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The IUP Journal of International Relations :
Europe: The Risk of Authoritarian Drift and the Paths for a Democratic Restoration
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Several eminent thinkers insist that the economic crisis has created great dangers for democracy and argue that in Europe there are rampant trends which try to transform the established democratic regime into a regime of post-democracy. According to this opinion, Europe deals with a significant shift in power at the expense of traditional institutions of representative democracy and in favor of financial interests, which seem to have gained much more autonomy. Thus, the postwar compromise between “capital and labor” and “democracy and totalitarianism”, which already started to be challenged during the 1970s, has been totally reversed. The only response to the phenomenon of post-democracy is to create proper conditions for democracy to regain its dominant position. Because new forms of economic activity that nobody can control, have increased, there is a need for harnessing markets in the context of democratic legality and regularity. The power of financial market players should be limited, inter alia, to avoid future crises such as the current multidimensional crisis. This will mean that we must strengthen the democratic rights of participation, expression and control at all levels of economic activity. It is the political participation and the enhanced participation of workers and trade unions in economic decisions—either as part of multinational companies or through targeted promotion of certain industries and services—that can offer a different perspective for a more democratic future. In this context, the claim of economic democracy in Europe suggests a fundamental democratization of political and economic governance in combination with the deepening of European integration.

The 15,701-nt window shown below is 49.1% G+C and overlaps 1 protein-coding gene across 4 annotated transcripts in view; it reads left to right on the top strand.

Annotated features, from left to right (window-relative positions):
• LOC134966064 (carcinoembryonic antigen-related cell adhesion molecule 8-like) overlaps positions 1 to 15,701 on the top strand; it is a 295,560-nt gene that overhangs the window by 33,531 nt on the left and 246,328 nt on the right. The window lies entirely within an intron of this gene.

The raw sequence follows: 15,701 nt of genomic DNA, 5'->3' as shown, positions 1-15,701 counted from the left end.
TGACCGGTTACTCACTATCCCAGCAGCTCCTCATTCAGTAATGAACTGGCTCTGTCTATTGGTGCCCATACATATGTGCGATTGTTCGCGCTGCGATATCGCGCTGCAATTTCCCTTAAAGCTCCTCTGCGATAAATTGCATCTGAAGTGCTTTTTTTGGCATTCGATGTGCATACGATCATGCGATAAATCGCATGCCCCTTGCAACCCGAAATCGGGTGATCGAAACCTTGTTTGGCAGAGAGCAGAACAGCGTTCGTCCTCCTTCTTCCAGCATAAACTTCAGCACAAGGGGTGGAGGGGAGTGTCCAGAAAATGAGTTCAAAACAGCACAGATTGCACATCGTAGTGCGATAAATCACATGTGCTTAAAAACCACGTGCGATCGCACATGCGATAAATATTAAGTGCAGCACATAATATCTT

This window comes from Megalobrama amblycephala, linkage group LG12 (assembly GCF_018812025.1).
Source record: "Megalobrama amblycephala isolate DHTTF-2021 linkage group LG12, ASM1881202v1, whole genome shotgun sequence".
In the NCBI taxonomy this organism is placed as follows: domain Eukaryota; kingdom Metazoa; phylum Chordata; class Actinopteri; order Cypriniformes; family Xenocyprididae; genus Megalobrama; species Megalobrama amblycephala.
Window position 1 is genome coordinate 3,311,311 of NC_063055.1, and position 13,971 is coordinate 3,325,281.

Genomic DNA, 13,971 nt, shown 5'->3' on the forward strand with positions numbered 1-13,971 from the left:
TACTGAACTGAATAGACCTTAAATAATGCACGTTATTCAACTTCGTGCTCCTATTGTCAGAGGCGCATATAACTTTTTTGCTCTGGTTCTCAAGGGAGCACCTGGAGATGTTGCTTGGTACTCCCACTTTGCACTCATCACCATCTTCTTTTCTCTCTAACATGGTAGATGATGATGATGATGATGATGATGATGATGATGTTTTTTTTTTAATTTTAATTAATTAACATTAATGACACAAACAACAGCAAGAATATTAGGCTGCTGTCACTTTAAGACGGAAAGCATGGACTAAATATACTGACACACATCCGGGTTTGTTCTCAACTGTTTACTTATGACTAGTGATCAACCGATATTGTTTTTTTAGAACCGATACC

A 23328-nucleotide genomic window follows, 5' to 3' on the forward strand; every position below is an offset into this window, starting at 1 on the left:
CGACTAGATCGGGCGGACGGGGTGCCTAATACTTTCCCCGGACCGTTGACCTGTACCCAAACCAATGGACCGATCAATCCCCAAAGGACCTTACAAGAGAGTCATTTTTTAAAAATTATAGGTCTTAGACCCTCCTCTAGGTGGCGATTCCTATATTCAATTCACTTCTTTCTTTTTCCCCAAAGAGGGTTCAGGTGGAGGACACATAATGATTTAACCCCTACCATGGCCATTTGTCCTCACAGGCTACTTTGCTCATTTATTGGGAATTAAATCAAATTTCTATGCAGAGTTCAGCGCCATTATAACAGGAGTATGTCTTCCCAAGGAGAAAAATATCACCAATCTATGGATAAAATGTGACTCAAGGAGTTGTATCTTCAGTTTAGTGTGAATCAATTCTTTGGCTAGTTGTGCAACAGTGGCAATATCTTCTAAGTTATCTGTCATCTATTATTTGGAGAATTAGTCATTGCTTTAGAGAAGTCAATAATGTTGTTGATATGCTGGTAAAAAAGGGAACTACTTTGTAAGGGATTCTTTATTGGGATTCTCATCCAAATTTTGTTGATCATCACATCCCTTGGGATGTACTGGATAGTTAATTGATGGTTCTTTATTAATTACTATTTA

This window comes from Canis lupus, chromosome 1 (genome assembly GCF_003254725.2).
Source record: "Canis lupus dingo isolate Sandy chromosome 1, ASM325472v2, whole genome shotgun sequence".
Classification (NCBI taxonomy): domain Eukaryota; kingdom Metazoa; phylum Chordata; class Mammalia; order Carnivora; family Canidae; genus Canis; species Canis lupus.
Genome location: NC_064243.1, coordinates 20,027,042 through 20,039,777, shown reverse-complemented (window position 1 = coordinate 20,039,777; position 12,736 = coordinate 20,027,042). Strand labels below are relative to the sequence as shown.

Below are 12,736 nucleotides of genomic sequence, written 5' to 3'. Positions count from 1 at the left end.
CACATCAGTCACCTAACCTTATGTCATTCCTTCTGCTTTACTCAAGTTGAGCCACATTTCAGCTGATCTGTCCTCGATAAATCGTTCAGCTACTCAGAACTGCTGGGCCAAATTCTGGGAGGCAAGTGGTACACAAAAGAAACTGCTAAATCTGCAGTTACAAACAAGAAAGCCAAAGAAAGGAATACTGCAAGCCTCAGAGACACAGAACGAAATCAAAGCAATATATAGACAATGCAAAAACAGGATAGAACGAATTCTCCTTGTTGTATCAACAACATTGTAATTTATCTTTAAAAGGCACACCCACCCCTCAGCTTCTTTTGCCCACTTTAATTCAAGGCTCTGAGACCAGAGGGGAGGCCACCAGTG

Prominent thinkers, such as Crouch, clearly indicate the great dangers that the economic crisis causes to democracy and argue that rampant transformations have been implemented in the European probationary democratic regimes.1 Similarly, the great thinker Habermas refers to a “post-democratic bureaucracy of the European elite power”, which denotes that “in Europe the member states are governed by markets and ultimately, the latter exert so much influence in the countries that they even form governments ... such as in Greece and Italy”.

 
 
 

International Relations Journal, Democratic Regime , Capital and Labor, Democracy and Totalitarianism .